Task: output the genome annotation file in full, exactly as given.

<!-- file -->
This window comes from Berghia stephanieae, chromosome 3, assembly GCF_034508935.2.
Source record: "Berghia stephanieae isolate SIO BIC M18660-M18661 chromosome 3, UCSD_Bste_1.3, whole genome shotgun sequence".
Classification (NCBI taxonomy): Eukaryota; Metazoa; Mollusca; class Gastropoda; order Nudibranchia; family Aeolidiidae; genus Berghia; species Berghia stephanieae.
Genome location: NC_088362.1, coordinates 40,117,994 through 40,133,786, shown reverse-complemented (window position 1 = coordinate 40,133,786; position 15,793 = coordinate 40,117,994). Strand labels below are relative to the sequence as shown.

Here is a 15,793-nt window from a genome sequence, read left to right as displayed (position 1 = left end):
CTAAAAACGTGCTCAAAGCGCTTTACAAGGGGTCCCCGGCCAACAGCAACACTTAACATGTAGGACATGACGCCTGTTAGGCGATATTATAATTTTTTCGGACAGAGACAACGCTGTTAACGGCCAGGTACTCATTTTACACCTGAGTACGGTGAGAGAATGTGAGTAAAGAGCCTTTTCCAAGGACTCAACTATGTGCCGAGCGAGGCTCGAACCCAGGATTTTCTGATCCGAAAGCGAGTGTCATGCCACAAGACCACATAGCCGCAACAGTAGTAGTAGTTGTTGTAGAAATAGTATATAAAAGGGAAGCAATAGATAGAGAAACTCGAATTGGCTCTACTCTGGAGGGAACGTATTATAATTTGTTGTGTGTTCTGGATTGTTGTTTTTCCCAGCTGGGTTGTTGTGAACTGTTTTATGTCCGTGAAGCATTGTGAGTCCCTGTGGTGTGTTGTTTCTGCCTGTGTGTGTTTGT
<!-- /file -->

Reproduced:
This window comes from Berghia stephanieae, chromosome 3, assembly GCF_034508935.2.
Source record: "Berghia stephanieae isolate SIO BIC M18660-M18661 chromosome 3, UCSD_Bste_1.3, whole genome shotgun sequence".
Classification (NCBI taxonomy): Eukaryota; Metazoa; Mollusca; class Gastropoda; order Nudibranchia; family Aeolidiidae; genus Berghia; species Berghia stephanieae.
Genome location: NC_088362.1, coordinates 40,117,994 through 40,133,786, shown reverse-complemented (window position 1 = coordinate 40,133,786; position 15,793 = coordinate 40,117,994). Strand labels below are relative to the sequence as shown.

Here is a 15,793-nt window from a genome sequence, read left to right as displayed (position 1 = left end):
CTAAAAACGTGCTCAAAGCGCTTTACAAGGGGTCCCCGGCCAACAGCAACACTTAACATGTAGGACATGACGCCTGTTAGGCGATATTATAATTTTTTCGGACAGAGACAACGCTGTTAACGGCCAGGTACTCATTTTACACCTGAGTACGGTGAGAGAATGTGAGTAAAGAGCCTTTTCCAAGGACTCAACTATGTGCCGAGCGAGGCTCGAACCCAGGATTTTCTGATCCGAAAGCGAGTGTCATGCCACAAGACCACATAGCCGCAACAGTAGTAGTAGTTGTTGTAGAAATAGTATATAAAAGGGAAGCAATAGATAGAGAAACTCGAATTGGCTCTACTCTGGAGGGAACGTATTATAATTTGTTGTGTGTTCTGGATTGTTGTTTTTCCCAGCTGGGTTGTTGTGAACTGTTTTATGTCCGTGAAGCATTGTGAGTCCCTGTGGTGTGTTGTTTCTGCCTGTGTGTGTTTGT